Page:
The Blue & Gold

The official newspaper of Chamblee High School, preserving the past for the future today!

The official newspaper of Chamblee High School, preserving the past for the future today!

The Blue & Gold

The official newspaper of Chamblee High School, preserving the past for the future today!

The Blue & Gold

Sophomore’s New English Class is Nothing New

Chamblee High School was the last school in the DeKalb County District to be teaching world literature to sophomores. Each high school has some freedom to choose the order of their classes. Some schools even combine a semester of world literature and a semester of multicultural literature. As the 2023-24 school year begins, the English Department of Chamblee has spoken and decided to switch to 10th-grade Literature and Composition. 

“Content. That’s literally what the change is. There are more short stories, poetry, and informational texts integrated with novels and writing. Before it was mostly dedicated to novels and writing and we would do some short stories here and there, possibly get to some poetry and some informational text. Our focus is more on integrating different types of literature,” said Kimberley Nesbitt, English Department co-chair. 

The class focuses on students’ skills, rather than content.

“I believe it is important to start with shorter texts to teach skills that are necessary for larger works of literature. By doing this, it provides students the additional instructions so that they can meet the standards being taught; they will feel comfortable reading the book,” said Courtney Savage, an ELA teacher at Chamblee. 

Due to teachers having had to compete for complete attention, the class has opted out of longer novels in favor of short stories. 

“Sometimes a short story is just that, short and sweet, so it serves its purpose for reluctant readers,” said Savage. 

Is content important? Previously, world literature would align with the time period the world history (or AP World History) was in. As the two would coincide they were able to provide the student with a wider understanding of what was happening during that time period.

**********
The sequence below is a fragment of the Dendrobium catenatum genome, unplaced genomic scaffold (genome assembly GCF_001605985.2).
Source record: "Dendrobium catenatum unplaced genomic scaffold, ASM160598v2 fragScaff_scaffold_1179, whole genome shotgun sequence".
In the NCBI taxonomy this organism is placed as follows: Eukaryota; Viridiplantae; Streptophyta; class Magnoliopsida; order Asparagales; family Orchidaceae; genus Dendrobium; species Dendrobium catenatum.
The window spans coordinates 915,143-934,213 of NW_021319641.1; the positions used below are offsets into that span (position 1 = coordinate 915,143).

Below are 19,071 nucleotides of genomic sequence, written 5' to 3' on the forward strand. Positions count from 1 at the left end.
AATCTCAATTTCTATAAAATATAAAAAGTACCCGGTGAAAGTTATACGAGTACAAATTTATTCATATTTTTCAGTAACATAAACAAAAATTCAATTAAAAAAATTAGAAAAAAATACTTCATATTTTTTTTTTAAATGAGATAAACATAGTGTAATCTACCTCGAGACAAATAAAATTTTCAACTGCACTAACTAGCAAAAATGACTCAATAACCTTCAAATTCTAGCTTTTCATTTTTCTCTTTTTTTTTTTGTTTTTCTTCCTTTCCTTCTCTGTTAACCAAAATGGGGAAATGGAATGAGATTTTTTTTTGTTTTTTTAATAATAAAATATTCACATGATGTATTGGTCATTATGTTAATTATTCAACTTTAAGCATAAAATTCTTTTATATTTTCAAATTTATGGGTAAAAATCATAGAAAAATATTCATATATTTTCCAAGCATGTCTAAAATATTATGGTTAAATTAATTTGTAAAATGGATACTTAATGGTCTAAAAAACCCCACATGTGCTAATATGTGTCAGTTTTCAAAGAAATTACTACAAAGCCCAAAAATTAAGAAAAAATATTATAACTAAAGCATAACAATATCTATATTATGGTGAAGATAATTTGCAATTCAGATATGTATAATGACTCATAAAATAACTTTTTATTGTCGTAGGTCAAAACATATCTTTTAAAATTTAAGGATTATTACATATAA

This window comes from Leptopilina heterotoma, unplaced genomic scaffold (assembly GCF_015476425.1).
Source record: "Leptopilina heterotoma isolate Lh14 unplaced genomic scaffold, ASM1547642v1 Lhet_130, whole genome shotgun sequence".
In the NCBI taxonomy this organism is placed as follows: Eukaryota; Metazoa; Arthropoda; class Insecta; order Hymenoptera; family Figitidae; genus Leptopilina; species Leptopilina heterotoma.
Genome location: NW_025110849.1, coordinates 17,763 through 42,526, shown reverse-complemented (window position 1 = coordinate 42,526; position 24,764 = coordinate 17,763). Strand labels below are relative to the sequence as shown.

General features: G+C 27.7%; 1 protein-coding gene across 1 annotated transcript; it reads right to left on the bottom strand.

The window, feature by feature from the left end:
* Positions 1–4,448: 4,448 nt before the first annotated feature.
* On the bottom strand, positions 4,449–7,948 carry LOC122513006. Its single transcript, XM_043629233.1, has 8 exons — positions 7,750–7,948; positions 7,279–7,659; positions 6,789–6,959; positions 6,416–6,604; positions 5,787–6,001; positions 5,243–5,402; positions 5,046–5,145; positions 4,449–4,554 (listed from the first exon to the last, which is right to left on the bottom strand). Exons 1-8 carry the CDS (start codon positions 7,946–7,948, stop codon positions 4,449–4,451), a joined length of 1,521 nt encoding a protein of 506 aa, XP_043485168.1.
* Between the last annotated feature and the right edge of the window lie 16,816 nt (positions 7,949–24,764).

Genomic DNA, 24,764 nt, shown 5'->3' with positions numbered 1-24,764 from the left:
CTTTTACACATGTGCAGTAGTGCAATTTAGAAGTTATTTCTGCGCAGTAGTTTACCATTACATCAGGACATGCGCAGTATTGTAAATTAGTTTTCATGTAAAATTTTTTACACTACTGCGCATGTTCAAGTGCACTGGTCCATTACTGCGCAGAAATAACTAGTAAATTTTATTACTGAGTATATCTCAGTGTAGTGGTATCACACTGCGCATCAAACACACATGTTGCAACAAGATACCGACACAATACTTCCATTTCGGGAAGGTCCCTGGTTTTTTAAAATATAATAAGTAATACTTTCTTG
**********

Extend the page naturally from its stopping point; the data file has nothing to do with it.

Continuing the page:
“We’re not opposed to teaching American writers or literature in that way, but we’re definitely integrating more world authors also. We’re not steering away towards anything,” said Nesbitt. 

The first two years of high school are intended to establish the foundation for the following two years. Establishing a helpful set of skills for the underclassmen would benefit them as they’re able to choose their third and fourth-year English classes. 

“You’re just adding on to each skill. From middle school to ninth and 10th grade, the skills didn’t really change a whole lot. For 10th grade, we’re honing in mostly on the site evidence being more specific with textual evidence and being able to get reasoning behind it, not just an explanation, but more of the student’s thoughts behind it. That’s the skill set that I push for my 10th graders because that will allow them to be better with their constructive responses. Which will push them into when they get to 11th grade when they’re able to just take point in on those skills,” said Nesbitt.  

Student’s expansion and depth of new skills will prove to be important at higher grade levels, and will hopefully prevent 12th graders from struggling in their classes. 

“Changes for 11th and 12th grade including further builds on that [skills from ninth and 10th grade]  with rhetoric and other things. I like to introduce rhetoric in 10th grade,” said Nesbitt. 

By the end of 10th-grade Literature and Composition, hopefully, these students will be able to have a greater willingness to try reading a variety of different types of literature. 

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Monserat Olivera, Staff Writer
Monserat Olivera (‘24) is a senior and a writer for the Blue & Gold. In five years, she hopes to be working on important projects. Her three favorite things are autumn, her headphones, and strawberries.

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